On Tuesday, 3 May 2016, the Federal Treasurer, Scott Morrison, revealed his first Federal Budget. The Budget announcements include some major superannuation tax changes, and other measures which impact individual income tax, small businesses, and corporate taxation.
We at Preda partner with our clients to achieve their business and life goals. One way we do that is through careful tax planning! If you haven’t met with us yet, NOW is the time to contact us to arrange a tax planning meeting, so we can to help you limit your tax payments, and grow your wealth.
Below is a summary of some of the key Federal Budget features in relation to tax and superannuation.
Currently, small businesses can access the small business tax concessions if their aggregated annual turnover is less than $2 million. From 1 July 2016, the small business turnover threshold will increase from $2 million to $10 million! However, the $2 million thresholds will continue to apply to small business Capital Gains Tax (CGT) concessions.
Examples of small business tax concessions include:
- simpler depreciation rules, including immediate tax deductions for the purchase of assets costing less than $20,000)
- simpler trading stock rules, including the option to avoid a year-end stocktake if certain conditions are met
- the option to account for GST on a cash basis
- simpler Pay-As-You-Go (PAYG) instalment payment calculations
- 12-month prepayment deduction rules
- various Fringe Benefit Tax (FBT) exemptions for portable electronic devices (e.g. smartphones, laptops and tablets)
Reduction in tax rate for small business companies
From 1 July 2016, the company tax rate for small business companies (aggregated turnover less than $10 million) will be reduced to 27.5%.
Lifetime cap for non-concessional contributions
The Government has proposed the introduction of a lifetime non-concessional contributions cap of $500,000, effective from the Budget, i.e. 7:30pm AEST 3 May 2016. This new cap would replace the existing non-concessional cap of $180,000 per year (or $540,000 every 3 years under the ‘bring-forward’ rule for individuals aged under 65). It would also include all non-concessional contributions made on or after 1 July 2007.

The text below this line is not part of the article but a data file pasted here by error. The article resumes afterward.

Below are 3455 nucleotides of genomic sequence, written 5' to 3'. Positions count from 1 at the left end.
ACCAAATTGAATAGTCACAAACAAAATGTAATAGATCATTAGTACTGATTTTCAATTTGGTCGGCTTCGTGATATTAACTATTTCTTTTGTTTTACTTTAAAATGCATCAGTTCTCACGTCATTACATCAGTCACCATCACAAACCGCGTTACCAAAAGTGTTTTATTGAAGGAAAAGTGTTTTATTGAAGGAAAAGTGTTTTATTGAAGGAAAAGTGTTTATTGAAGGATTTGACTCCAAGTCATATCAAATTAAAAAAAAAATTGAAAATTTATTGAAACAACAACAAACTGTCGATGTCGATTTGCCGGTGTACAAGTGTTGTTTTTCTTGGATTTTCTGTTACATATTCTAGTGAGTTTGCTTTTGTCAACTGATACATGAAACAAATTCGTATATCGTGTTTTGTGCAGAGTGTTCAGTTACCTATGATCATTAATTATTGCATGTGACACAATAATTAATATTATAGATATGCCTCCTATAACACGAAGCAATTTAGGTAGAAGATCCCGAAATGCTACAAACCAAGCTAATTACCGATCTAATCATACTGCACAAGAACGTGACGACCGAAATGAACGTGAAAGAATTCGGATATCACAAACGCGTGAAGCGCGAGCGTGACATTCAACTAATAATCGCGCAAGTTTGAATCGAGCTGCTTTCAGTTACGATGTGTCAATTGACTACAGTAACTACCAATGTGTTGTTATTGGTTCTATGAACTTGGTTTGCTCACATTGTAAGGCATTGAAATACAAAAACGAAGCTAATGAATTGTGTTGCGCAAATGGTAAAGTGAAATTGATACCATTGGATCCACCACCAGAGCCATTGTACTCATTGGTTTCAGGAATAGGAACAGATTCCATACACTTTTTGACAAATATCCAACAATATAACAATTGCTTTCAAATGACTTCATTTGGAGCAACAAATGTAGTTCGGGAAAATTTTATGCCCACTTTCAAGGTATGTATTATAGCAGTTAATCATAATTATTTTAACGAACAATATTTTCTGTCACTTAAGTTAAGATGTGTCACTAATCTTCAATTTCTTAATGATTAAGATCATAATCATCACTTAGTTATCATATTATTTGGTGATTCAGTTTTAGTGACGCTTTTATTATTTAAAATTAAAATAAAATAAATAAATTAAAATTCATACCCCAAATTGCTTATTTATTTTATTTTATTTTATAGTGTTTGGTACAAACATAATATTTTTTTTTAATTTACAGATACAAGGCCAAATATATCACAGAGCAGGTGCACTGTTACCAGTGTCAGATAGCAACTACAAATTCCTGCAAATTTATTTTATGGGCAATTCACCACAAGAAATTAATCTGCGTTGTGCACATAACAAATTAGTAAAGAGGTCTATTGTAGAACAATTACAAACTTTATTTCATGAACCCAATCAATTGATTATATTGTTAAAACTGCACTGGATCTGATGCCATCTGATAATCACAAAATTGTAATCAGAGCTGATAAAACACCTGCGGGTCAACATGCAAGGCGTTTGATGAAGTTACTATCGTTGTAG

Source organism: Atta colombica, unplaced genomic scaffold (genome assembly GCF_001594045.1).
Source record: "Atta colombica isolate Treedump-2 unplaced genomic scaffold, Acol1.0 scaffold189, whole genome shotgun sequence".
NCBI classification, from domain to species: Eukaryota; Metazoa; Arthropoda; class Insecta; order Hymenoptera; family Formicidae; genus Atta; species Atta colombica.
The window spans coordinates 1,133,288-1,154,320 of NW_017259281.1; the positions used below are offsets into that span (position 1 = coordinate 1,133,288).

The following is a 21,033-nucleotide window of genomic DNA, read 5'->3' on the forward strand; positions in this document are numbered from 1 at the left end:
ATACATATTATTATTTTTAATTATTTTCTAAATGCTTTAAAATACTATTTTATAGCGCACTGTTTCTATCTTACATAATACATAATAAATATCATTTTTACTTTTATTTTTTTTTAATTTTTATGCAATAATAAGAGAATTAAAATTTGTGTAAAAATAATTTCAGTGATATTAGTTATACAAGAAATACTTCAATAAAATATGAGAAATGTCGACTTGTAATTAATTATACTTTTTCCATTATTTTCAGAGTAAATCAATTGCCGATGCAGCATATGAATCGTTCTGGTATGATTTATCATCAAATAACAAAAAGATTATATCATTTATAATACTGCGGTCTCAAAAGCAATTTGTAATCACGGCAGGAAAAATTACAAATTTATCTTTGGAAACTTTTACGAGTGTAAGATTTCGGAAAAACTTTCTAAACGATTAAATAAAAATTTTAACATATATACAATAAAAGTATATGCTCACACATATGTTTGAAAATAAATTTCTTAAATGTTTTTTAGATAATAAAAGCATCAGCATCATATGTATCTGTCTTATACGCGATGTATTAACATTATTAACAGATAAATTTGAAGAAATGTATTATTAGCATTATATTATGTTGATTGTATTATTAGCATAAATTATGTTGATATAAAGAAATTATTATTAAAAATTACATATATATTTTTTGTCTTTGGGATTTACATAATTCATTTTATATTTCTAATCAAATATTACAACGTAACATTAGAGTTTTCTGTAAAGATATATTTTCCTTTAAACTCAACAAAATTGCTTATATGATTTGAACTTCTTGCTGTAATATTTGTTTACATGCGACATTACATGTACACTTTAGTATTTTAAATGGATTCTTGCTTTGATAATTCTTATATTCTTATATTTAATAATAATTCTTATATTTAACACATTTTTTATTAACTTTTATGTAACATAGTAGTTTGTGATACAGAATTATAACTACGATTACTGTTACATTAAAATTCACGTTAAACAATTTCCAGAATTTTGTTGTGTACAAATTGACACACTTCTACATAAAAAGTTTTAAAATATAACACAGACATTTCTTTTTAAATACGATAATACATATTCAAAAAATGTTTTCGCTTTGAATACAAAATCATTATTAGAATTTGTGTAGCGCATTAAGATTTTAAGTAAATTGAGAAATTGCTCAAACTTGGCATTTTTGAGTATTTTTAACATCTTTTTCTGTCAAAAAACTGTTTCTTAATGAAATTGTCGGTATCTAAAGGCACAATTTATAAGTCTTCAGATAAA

Currently, the concessional contributions cap is $30,000 per year for individuals aged under 50, and $35,000 for those aged 50 or over. From 1 July 2017, this threshold will be reduced to $25,000 for all individuals, regardless of their age.
Tax deductions for personal superannuation contributions
From 1 July 2017, all individuals up to age 75 will be able to claim an income tax deduction for personal superannuation contributions. Individuals who are partially self-employed and partially wage and salary earners, and individuals whose employers do not offer salary sacrifice arrangements, will also benefit from these changed arrangements.
Lowering of the cut-in income threshold for 30% tax on concessional contributions
From 1 July 2017, the income threshold at which high income earners pay additional contributions tax will decrease from $300,000 to $250,000. Generally, an additional 15% tax will be payable on concessional contributions, to the extent that the threshold is exceeded.
Few changes relating to personal income tax were announced. The main item of note is the increase in one of the personal income tax thresholds.
From 1 July 2016, the upper taxable income threshold for the middle tax bracket (32.5%) will increase from $80,000 to $87,000.This proposal would mean a tax saving of $315 for individuals with a taxable income of at least $87,000.
To make sure you are receiving the maximum tax savings available to you, act today and contact us to book a tax planning session.